- Conflicts. Here’s the problem. Microsoft Word is pretty smart these days. It will default to using the cloud for all your data and this allows you to save and share documents with your colleagues with barely having to raise a finger. Word will also auto detect when two different devices have each updated a document separately and warn you of a conflict. Here’s the problem. How the hell do you instantly recognise what changes were made by the other person. Come to that, perhaps the changes were made by you, inadvertently. An extra space. A correction to somebody’s name. A question mark you added an hour ago but suddenly for the moment you can’t recall. Your colleague was typing up the new price list, you had better keep that. You just hope you can recall what changes you yourself made. Worse still, you might have tinkered with a dozen or more documents while you or your colleague were offline. Or online by simultaneously working. There’s more. It doesn’t even have to be a colleague working on the document. It might be you. Have you got a desk computer and a laptop? Perhaps you have a tablet and no doubt a smartphone too? Any of these devices will open up the Word documents on-line and once you go anywhere near a document it’s recording that as a change. Better hope you closed the document on the desktop. Yikes, you don’t want to make an instant decision on what to keep just when you needed to open a document and look at something. That’s when you loose data!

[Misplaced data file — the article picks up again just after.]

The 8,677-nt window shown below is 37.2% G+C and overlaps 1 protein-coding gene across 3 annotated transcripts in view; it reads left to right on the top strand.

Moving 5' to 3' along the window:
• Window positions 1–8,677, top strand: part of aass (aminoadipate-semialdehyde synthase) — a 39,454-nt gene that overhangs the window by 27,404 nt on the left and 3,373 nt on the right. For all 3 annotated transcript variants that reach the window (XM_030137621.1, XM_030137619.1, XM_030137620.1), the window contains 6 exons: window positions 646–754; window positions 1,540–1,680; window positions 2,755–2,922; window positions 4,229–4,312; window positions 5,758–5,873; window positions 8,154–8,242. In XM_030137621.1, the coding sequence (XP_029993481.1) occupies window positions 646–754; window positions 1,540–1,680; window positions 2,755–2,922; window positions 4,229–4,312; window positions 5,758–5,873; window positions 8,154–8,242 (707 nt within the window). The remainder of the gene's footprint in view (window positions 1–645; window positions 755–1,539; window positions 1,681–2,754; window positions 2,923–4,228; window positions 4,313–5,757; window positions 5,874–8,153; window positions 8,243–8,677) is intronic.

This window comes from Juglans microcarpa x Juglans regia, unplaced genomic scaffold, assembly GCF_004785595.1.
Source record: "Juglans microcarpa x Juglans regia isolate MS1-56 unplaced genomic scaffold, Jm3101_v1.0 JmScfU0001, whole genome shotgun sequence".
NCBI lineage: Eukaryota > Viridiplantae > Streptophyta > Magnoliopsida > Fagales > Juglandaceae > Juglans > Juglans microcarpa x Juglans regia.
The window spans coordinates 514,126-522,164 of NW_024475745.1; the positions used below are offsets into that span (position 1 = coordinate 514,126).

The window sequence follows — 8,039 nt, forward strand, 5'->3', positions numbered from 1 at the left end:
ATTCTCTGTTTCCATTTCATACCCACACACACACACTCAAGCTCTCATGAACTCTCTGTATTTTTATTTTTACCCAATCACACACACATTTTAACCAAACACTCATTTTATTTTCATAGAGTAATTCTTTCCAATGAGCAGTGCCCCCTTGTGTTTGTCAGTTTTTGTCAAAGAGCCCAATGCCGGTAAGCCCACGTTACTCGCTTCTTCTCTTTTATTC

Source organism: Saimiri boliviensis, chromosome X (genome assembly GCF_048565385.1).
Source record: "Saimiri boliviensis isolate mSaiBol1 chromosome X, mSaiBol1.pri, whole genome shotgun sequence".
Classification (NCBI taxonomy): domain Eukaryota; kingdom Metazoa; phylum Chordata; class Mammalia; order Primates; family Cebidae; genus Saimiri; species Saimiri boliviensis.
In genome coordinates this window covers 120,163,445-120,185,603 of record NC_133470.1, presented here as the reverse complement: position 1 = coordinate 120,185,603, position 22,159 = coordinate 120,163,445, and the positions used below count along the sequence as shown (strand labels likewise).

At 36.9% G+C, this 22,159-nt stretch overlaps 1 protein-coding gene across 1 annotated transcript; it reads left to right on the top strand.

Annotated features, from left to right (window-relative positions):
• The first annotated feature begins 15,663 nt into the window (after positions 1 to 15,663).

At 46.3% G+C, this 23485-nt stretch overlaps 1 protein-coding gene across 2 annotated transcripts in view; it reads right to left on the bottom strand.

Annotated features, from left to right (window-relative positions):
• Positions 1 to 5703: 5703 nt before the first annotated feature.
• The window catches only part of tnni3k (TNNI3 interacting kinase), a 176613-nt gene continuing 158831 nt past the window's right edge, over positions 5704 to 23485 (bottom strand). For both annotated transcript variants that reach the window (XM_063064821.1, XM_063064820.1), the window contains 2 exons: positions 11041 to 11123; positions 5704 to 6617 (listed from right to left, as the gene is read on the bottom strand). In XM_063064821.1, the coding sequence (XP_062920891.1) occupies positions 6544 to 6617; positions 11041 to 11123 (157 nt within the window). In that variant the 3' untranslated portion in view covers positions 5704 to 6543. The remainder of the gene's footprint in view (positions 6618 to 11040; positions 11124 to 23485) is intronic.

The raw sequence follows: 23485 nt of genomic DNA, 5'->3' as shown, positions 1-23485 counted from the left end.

What are Digilink doing? Well it’s an absolutely simple concept really. While we are mirroring all your documents not only do you capture all these conflict notifications but we also have both sides of the story covered. Whether it’s one or a thousand changes, you can review them at your leisure when you have the time and inclination to decide what you want or need to do.
- Ease of Use. It’s a little more difficult issue to describe really. It’s probably easier to define something as being difficult to use when it has various complications, which highlight the difficulties. ‘Easy’ is something that either comes out of the comfort of years of usage or rarely, is so intuitive to use that it becomes lauded as ‘easy’ right out of the box.
Let me risk a deeper dive into my concept here. Most users describe their computer’s File System as easy to use. When we see our Word and Excel documents, and other work files, in nice neat folders inside My Documents, we regard that as a kind of baseline for intuitive operation. However, those files we see in Windows Explorer on the PC and in Finder on the Apple Mac are not really the data. They are just the graphical representation of our data running in a program. The one’s and zero’s on the disc drive don’t make for easy reading so we have been lulled by years of experience of using the operating systems interface as the baseline for understandability and ease of use. When we see a folder marked “Project Files” full of icons marked “Proposal.doc” and “Pricing.doc” we don’t need to make any intellectual leaps to know how to manage our data.